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The master of the spy novel could be simultaneously old-fashioned and thoroughly modern – but what made his fiction Le Carré-esque?
Graham Greene was the consummate literary professional. But a new biography shows how profound mental instability shaped his chaotic private life.
John Bowen’s remarkably restrained story relates a chance encounter some 45 years after the war ended.
If poetry was the literary form of the First World War, it was fiction that best expressed the reality of the Second.
Harry Rée was a grammar school teacher when war broke out in 1939. Then he joined Churchill’s secret army.
The division of Berlin created a cage designed to stop a population fleeing. It was a triumph of East German and Russian ingenuity – but it could not last.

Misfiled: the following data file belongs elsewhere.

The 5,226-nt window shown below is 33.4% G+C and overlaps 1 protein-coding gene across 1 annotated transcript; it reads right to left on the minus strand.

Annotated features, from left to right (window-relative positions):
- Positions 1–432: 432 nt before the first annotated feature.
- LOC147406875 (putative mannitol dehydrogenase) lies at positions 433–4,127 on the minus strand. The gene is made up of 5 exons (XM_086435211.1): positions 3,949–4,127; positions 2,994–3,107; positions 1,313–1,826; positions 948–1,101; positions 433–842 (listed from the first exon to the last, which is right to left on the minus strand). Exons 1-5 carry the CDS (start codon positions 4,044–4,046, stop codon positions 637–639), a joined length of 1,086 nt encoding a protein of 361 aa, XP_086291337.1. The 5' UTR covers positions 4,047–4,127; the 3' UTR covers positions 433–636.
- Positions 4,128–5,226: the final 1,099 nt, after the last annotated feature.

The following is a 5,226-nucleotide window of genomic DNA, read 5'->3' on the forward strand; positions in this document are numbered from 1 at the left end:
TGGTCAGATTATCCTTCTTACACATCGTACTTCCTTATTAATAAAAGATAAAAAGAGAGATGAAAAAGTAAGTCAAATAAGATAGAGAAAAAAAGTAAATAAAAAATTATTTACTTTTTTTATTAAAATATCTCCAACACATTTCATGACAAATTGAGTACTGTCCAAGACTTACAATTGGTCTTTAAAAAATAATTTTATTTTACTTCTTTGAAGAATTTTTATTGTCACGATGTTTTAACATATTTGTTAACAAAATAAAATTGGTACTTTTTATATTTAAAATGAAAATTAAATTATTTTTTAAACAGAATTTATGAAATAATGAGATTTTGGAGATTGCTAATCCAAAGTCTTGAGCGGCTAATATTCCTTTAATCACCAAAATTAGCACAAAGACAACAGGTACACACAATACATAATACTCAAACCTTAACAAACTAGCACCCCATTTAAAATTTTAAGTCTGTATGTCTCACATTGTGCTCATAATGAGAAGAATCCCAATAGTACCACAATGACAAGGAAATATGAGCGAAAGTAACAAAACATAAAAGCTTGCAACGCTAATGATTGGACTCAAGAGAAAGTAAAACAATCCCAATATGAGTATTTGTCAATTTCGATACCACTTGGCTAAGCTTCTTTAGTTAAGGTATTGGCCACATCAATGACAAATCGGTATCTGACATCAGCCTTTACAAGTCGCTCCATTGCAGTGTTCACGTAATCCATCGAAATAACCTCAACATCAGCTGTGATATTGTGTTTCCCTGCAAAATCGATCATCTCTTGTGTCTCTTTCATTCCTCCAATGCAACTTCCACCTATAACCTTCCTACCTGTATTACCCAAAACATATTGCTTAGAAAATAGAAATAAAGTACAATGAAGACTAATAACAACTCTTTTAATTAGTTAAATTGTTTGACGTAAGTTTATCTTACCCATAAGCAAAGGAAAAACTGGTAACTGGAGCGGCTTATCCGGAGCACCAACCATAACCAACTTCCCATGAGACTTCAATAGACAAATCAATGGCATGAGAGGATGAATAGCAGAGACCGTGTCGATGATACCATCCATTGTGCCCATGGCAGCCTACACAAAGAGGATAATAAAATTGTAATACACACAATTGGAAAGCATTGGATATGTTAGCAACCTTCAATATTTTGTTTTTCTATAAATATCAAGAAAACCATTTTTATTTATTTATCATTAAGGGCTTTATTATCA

In The Thirty-Nine Steps and his other yarns – with their decent chaps in scrapes and men on the run – John Buchan invented the modern spy novel.
Stalin and the seat-of-his-pants spy.
Tim Clark's book makes a subtle but very important point: wouldn’t it be better to learn about your parents’ or your extended family’s life stories while they were living?
It was a relationship that, as Churchill once remarked, was more like brother and sister than mother and son.